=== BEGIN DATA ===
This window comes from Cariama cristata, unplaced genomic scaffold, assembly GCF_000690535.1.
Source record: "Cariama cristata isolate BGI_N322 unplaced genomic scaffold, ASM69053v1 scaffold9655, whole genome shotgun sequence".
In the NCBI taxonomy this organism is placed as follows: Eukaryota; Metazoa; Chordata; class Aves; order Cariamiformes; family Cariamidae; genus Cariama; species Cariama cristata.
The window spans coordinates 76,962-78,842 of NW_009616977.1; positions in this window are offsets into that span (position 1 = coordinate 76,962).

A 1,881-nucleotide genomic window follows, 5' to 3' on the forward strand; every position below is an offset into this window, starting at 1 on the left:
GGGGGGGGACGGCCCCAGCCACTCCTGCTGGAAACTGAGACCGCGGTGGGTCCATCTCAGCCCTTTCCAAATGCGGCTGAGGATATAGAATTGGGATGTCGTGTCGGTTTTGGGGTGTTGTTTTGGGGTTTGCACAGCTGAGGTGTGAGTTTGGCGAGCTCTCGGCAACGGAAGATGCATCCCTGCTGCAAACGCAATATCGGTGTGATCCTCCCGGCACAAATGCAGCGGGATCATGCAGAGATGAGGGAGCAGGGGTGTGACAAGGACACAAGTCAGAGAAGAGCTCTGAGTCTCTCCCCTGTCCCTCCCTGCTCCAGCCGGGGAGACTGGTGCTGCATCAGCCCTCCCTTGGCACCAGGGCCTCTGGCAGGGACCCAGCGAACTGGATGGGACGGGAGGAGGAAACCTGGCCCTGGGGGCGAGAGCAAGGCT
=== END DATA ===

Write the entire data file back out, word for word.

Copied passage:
This window comes from Cariama cristata, unplaced genomic scaffold, assembly GCF_000690535.1.
Source record: "Cariama cristata isolate BGI_N322 unplaced genomic scaffold, ASM69053v1 scaffold9655, whole genome shotgun sequence".
In the NCBI taxonomy this organism is placed as follows: Eukaryota; Metazoa; Chordata; class Aves; order Cariamiformes; family Cariamidae; genus Cariama; species Cariama cristata.
The window spans coordinates 76,962-78,842 of NW_009616977.1; positions in this window are offsets into that span (position 1 = coordinate 76,962).

A 1,881-nucleotide genomic window follows, 5' to 3' on the forward strand; every position below is an offset into this window, starting at 1 on the left:
GGGGGGGGACGGCCCCAGCCACTCCTGCTGGAAACTGAGACCGCGGTGGGTCCATCTCAGCCCTTTCCAAATGCGGCTGAGGATATAGAATTGGGATGTCGTGTCGGTTTTGGGGTGTTGTTTTGGGGTTTGCACAGCTGAGGTGTGAGTTTGGCGAGCTCTCGGCAACGGAAGATGCATCCCTGCTGCAAACGCAATATCGGTGTGATCCTCCCGGCACAAATGCAGCGGGATCATGCAGAGATGAGGGAGCAGGGGTGTGACAAGGACACAAGTCAGAGAAGAGCTCTGAGTCTCTCCCCTGTCCCTCCCTGCTCCAGCCGGGGAGACTGGTGCTGCATCAGCCCTCCCTTGGCACCAGGGCCTCTGGCAGGGACCCAGCGAACTGGATGGGACGGGAGGAGGAAACCTGGCCCTGGGGGCGAGAGCAAGGCT